Oceans of ink (and whatever the internet equivalent of newsprint would be - pixels? keystrokes? Times New Roman characters?) have been used to describe and gawk at the sheer talent of LeBron James, so in calling him a great player, I'm certainly not telling you anything you don't already know. That said...Wow. Not only is LeBron the most talented and best (sorry Kobe Nation) player in the NBA, but he just keeps getting better. And not getting better season-to-season, but rather month-to-month, game-to-game. Yes, let me be the 183,830,383th person to tell you that LeBron James is good.
But to write a "boy isn't LeBron good" post without any statistical backing would be so very Lupica of me, so I shall instead use evidence, just like my seventh-grade science teacher taught me, to prove just how special this LeBron season really is, and why we, as basketball fans, should not take for granted what we're all Witnessing (see what I did there?) here.
First and foremost, the guy is not only playing at an MVP level (nobody else is even remotely close), but he's improving throughout the season. That's a frightening thought to conjure, especially from a player who put up a 28-7-7 last year while running away with the MVP award. But LeBron has somehow found a way to improve. He's markedly improved defensively, and offensively, his numbers are rising like a late-90s tech stock. For the month of January, James is putting up a filthy 33-8-8. Let me repeat that. 33 points, eight rebounds, eight assists. From one player. His PRA (points + rebounds + assists) over his last ten games is 49.4. The closest player to him over that span? Kevin Durant with a 43.1.
Moreover, LeBron's shooting percentages are the best of his career, as hes hitting over 50|PERCENT| from the field and 36|PERCENT| from three. And it's not like we're not dealing with a small sample size here, rather, LeBron has taken the second-most field goals in the league, behind Kobe and strangely just ahead of Monta Ellis (really?) LeBron's 77.5|PERCENT| free throw number is just behind his career best of last year's 78.0|PERCENT|, though it's more impressive when one notes that he's neck-and-neck with Dwight Howard for the most free throw attempts in the league this year. From both a fantasy and real-life standpoint, there's nobody in the league remotely as productive as James.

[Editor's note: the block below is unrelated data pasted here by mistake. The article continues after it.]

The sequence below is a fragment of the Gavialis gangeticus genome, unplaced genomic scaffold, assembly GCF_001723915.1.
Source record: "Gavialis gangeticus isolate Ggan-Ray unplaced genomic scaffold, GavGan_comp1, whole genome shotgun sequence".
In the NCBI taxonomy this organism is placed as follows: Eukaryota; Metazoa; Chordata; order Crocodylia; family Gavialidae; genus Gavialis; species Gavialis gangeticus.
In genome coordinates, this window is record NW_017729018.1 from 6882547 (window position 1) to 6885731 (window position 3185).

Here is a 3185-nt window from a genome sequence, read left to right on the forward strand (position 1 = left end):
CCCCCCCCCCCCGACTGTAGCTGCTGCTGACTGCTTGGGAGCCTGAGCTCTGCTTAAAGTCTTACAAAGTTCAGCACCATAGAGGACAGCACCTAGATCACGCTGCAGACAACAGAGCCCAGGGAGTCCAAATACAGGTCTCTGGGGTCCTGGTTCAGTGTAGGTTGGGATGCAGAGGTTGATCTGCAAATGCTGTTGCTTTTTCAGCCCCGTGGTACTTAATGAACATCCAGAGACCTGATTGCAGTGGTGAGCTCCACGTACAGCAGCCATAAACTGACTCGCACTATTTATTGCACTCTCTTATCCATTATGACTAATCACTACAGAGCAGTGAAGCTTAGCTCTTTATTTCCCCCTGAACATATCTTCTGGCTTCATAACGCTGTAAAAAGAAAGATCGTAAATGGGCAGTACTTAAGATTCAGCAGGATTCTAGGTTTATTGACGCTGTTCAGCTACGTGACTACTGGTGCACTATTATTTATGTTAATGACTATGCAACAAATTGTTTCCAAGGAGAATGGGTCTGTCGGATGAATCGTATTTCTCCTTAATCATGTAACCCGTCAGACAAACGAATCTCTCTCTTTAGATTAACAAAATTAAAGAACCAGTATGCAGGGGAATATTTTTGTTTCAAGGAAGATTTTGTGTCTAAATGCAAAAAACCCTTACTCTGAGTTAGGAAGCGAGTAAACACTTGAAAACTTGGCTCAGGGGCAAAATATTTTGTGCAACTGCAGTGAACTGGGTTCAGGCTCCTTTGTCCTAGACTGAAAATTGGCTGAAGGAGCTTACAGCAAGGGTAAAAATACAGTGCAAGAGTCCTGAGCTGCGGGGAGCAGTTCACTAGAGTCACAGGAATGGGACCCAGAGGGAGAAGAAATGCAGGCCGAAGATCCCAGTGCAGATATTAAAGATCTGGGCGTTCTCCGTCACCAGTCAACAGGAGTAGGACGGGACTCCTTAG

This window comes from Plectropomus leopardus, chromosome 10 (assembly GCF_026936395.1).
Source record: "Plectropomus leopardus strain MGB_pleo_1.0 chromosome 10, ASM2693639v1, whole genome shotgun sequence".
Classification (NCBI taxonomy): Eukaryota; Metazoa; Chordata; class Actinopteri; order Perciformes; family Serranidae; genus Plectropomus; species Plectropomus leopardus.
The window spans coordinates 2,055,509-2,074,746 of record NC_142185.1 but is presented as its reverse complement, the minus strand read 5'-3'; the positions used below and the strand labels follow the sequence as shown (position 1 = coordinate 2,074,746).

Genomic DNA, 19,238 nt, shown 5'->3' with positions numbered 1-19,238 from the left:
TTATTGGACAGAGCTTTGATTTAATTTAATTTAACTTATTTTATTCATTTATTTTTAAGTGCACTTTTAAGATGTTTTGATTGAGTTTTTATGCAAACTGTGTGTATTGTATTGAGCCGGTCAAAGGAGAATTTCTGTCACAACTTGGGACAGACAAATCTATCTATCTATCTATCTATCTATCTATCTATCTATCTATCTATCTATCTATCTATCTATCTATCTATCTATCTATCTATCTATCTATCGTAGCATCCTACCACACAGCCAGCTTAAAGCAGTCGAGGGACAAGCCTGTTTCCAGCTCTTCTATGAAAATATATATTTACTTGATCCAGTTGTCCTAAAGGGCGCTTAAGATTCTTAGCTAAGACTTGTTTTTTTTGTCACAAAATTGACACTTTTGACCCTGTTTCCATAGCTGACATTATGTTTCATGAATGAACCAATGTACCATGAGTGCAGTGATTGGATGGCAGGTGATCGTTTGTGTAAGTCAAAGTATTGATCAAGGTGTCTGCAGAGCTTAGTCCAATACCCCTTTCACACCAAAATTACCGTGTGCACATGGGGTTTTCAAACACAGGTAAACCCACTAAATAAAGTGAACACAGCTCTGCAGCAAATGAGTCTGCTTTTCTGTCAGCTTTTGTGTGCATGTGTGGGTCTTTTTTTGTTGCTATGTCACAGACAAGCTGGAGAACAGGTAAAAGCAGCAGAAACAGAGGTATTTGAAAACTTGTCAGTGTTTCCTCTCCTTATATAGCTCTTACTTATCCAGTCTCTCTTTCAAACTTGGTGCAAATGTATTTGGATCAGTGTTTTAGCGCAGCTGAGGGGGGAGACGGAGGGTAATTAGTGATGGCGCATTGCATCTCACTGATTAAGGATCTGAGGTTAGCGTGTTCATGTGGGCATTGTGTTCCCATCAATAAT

From a pure basketball standpoint, this is also LeBron's best year as well. The Cavs stand at 35-11, best in the league. Yes, that's behind last year's 37-9 pace from last year. But take into account that five of Cleveland's 11 losses have come by three points or less. Last year through 46 games, they had only three such losses. This year the Cavs have also swept the Lakers (0-2 last year) and beat Orlando in their only meeting this year. Last year Cleveland went 1-2 against the Magic in the regular season before their 4-2 playoff defeat. In fact, the Cavs have won their last eight games against projected Eastern Conference playoff teams.
A better supporting cast isn't the cause for LeBron and the Cavs' improvement this year either. Shaquille O'Neal has been a 350-pound bust. The other Cavs top rotation players - Anderson Varejao, Zydrunas Ilgauskas, Mo Williams, Delonte West, Daniel Gibson - have all seen their numbers drop this year as well. West missed the beginning of the season, and Williams will miss at least the next month. By the way, in the three games since Williams was hurt, the Cavs beat the Lakers, Thunder and Magic, all formidable opponents. So yes, it can very easily be argued that LeBron is doing more with less this year. And oh, by the way, guess who has led the Cavs in scoring in all but four games this year, and led in assists in all but seven? Yep, you guessed it, Coby Karl. Just kidding.
So when you're watching the Cavs this year in one of their many national TV appearances, let it soak in for a second exactly what you're seeing. A player who will probably win the most lopsided MVP race since mid-90s Jordan. A guy who has only gotten better as the season goes on. Someone who has carried an otherwise-lackluster cast to the best record in the NBA. The only current player who could and should end up living out the Bret "the Hitman" Hart "best there is, best there was, and best there ever will be" maxim. And when you're done, you can go back to imagining him next year on the Knicks/Heat/Clippers/Blazers/insert your favorite team here. But for now, just sit back...and Witness.